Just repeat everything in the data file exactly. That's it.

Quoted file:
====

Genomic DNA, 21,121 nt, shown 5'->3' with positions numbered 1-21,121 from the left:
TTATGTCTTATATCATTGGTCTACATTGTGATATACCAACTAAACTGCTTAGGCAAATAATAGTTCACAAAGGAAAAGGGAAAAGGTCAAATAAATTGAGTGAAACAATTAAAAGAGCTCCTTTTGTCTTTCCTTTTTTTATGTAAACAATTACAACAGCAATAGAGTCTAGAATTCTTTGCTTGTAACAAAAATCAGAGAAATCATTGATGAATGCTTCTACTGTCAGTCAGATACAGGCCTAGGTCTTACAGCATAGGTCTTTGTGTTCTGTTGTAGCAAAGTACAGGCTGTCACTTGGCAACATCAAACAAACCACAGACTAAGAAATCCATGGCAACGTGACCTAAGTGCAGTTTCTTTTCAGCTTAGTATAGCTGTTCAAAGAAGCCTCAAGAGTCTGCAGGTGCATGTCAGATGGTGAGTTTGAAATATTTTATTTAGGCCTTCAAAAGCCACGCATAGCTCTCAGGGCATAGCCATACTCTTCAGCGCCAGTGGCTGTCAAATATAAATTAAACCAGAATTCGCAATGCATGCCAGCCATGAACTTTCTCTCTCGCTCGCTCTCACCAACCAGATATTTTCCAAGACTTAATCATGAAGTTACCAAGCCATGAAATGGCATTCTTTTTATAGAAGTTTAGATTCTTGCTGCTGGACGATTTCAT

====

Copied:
Genomic DNA, 21,121 nt, shown 5'->3' with positions numbered 1-21,121 from the left:
TTATGTCTTATATCATTGGTCTACATTGTGATATACCAACTAAACTGCTTAGGCAAATAATAGTTCACAAAGGAAAAGGGAAAAGGTCAAATAAATTGAGTGAAACAATTAAAAGAGCTCCTTTTGTCTTTCCTTTTTTTATGTAAACAATTACAACAGCAATAGAGTCTAGAATTCTTTGCTTGTAACAAAAATCAGAGAAATCATTGATGAATGCTTCTACTGTCAGTCAGATACAGGCCTAGGTCTTACAGCATAGGTCTTTGTGTTCTGTTGTAGCAAAGTACAGGCTGTCACTTGGCAACATCAAACAAACCACAGACTAAGAAATCCATGGCAACGTGACCTAAGTGCAGTTTCTTTTCAGCTTAGTATAGCTGTTCAAAGAAGCCTCAAGAGTCTGCAGGTGCATGTCAGATGGTGAGTTTGAAATATTTTATTTAGGCCTTCAAAAGCCACGCATAGCTCTCAGGGCATAGCCATACTCTTCAGCGCCAGTGGCTGTCAAATATAAATTAAACCAGAATTCGCAATGCATGCCAGCCATGAACTTTCTCTCTCGCTCGCTCTCACCAACCAGATATTTTCCAAGACTTAATCATGAAGTTACCAAGCCATGAAATGGCATTCTTTTTATAGAAGTTTAGATTCTTGCTGCTGGACGATTTCAT